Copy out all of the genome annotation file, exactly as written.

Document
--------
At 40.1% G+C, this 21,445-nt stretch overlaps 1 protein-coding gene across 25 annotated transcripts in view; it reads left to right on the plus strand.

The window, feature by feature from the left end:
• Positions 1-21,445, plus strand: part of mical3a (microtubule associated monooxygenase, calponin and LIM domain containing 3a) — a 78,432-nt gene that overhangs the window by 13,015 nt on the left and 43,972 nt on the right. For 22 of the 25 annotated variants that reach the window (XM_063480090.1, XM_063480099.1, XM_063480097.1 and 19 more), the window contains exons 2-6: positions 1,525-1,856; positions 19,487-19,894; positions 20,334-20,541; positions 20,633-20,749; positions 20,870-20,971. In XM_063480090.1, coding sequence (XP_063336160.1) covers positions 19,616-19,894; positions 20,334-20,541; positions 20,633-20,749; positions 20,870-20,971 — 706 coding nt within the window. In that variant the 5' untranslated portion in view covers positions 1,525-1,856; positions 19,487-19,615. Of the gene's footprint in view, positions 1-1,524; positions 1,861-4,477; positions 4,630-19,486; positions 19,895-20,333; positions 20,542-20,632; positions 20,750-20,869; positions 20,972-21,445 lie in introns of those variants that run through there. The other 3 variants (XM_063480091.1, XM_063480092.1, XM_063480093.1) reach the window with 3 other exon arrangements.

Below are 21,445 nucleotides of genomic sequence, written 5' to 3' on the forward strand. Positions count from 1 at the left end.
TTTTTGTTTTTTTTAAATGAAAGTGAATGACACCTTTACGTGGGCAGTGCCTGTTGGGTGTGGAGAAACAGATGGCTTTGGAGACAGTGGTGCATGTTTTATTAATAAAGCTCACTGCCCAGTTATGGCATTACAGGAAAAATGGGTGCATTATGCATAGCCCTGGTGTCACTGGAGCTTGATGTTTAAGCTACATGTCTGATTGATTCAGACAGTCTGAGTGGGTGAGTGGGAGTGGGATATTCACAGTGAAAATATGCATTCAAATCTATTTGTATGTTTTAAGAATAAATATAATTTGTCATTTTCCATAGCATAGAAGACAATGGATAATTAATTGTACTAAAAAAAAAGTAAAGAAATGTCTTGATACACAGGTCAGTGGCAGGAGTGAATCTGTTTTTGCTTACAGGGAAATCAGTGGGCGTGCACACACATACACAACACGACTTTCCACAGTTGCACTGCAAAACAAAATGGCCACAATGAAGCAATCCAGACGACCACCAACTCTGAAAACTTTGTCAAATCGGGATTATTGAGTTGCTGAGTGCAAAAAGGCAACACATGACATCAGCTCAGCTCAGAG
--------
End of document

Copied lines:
At 40.1% G+C, this 21,445-nt stretch overlaps 1 protein-coding gene across 25 annotated transcripts in view; it reads left to right on the plus strand.

The window, feature by feature from the left end:
• Positions 1-21,445, plus strand: part of mical3a (microtubule associated monooxygenase, calponin and LIM domain containing 3a) — a 78,432-nt gene that overhangs the window by 13,015 nt on the left and 43,972 nt on the right. For 22 of the 25 annotated variants that reach the window (XM_063480090.1, XM_063480099.1, XM_063480097.1 and 19 more), the window contains exons 2-6: positions 1,525-1,856; positions 19,487-19,894; positions 20,334-20,541; positions 20,633-20,749; positions 20,870-20,971. In XM_063480090.1, coding sequence (XP_063336160.1) covers positions 19,616-19,894; positions 20,334-20,541; positions 20,633-20,749; positions 20,870-20,971 — 706 coding nt within the window. In that variant the 5' untranslated portion in view covers positions 1,525-1,856; positions 19,487-19,615. Of the gene's footprint in view, positions 1-1,524; positions 1,861-4,477; positions 4,630-19,486; positions 19,895-20,333; positions 20,542-20,632; positions 20,750-20,869; positions 20,972-21,445 lie in introns of those variants that run through there. The other 3 variants (XM_063480091.1, XM_063480092.1, XM_063480093.1) reach the window with 3 other exon arrangements.

Below are 21,445 nucleotides of genomic sequence, written 5' to 3' on the forward strand. Positions count from 1 at the left end.
TTTTTGTTTTTTTTAAATGAAAGTGAATGACACCTTTACGTGGGCAGTGCCTGTTGGGTGTGGAGAAACAGATGGCTTTGGAGACAGTGGTGCATGTTTTATTAATAAAGCTCACTGCCCAGTTATGGCATTACAGGAAAAATGGGTGCATTATGCATAGCCCTGGTGTCACTGGAGCTTGATGTTTAAGCTACATGTCTGATTGATTCAGACAGTCTGAGTGGGTGAGTGGGAGTGGGATATTCACAGTGAAAATATGCATTCAAATCTATTTGTATGTTTTAAGAATAAATATAATTTGTCATTTTCCATAGCATAGAAGACAATGGATAATTAATTGTACTAAAAAAAAAGTAAAGAAATGTCTTGATACACAGGTCAGTGGCAGGAGTGAATCTGTTTTTGCTTACAGGGAAATCAGTGGGCGTGCACACACATACACAACACGACTTTCCACAGTTGCACTGCAAAACAAAATGGCCACAATGAAGCAATCCAGACGACCACCAACTCTGAAAACTTTGTCAAATCGGGATTATTGAGTTGCTGAGTGCAAAAAGGCAACACATGACATCAGCTCAGCTCAGAG